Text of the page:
an inspiringly creative new music video director who has been described as “original, exciting and downright weird”
Minna Attala had a chat with Prano about her work so far
What made you decide to become a director?
I studied performing arts after leaving school and originally thought I wanted to go into acting. I realized through the course that performing wasn’t totally for me – I didn’t feel fluent in adopting different characters, although I was a confident performer; I was best just being me. I became really interested in directing and in the overview and vision of productions. Then I started using film within the theatre work because it gave me more control, I suppose, of the audiences’ point of view, the locations and so on. I became pretty obsessed with filmmaking, again, for the level of control you have and the detail you can go into with things like sound and atmosphere; I found it more sculpted than theatre. From then I was committed to film and wanted to direct, because I’m a control freak (laughs).
So far, in your directing career, what do you feel is your greatest achievement?
When you work creatively each thing often leads to the next, so I couldn’t necessarily isolate and say that one thing is ‘the best’, plus I like all of my work for different reasons. My latest short film for example is probably my most grown up piece of work yet – it’s all development, experience, learning. I think the piece that got me the most exposure by elevating me, getting me signed and winning awards and attention was a music video called ‘House’ for the band Cool Fun. It got me signed with Gas & Electric, who represent me for music videos and commercials. It’s also won eight awards and has led me to be on the jury for the UK Music Video Awards and the European Independent Film Festival, so that’s obviously been a great success. There are other things I’ve worked on though that have got me recognized in other areas such as ‘Short Lease’, a short film I co-directed with Jennifer Eiss, that got us a fair amount of attention in the horror world and won a few awards too. We’re planning to make ‘Short Lease’ available online soon, so keep an eye out for it.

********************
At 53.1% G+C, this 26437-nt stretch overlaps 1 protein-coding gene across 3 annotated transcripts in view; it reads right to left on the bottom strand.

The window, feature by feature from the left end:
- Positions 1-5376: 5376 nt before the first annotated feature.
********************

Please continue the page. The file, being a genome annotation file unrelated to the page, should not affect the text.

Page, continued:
When you were studying and starting out in the industry did you aspire to work in music videos?
When I was studying I was much more interested in making fiction, features or drama. In fact, at university I remember a teacher telling us that we wouldn’t all go on to direct feature films and that if we were offered a role directing ‘The Bill’ in the future we would most likely end up snapping it up. I suppose she was trying to express the realities of the industry to this class of fresh, wide-eyed students. We all sniggered at the idea of working on TV programmes like that, probably imagining that we’d go out and start making feature films straight away – and some people do – but the majority of people have a journey to that point. The stepping-stone to making features is often short films and getting funding even for these can be difficult; more and more people are crowd funding nowadays. But with music videos I guess I saw an opportunity to work on a professional level, with a supplied budget. I also find music videos a really creative medium where you’re often free to be quite abstract with the form. My first music video came out of the blue, but since then I’d always had them on my mind – I was keen to get representation – it became something I strove for, and I got it. Now that I’m in that loop I find myself hoping for interesting artists to work with, because good music really helps to make good music videos!
Where do you see your career taking you in the future?
I’m developing a few ideas for feature films at the moment and have a couple of short films in the pipeline too, both very different to each other. I’m kind of greedy though – I want to do everything! I’d like to keep making more music videos and hopefully on a bigger scale – I’ve got loads of ideas up my sleeve for when the right tracks and budgets come along – I want to work with musicians who I find really inspiring. I’d love to make some fashion films too, which I think will happen soon. I wouldn’t say no to doing TV dramas either… but ultimately feature films are the goal, always have been, always will be…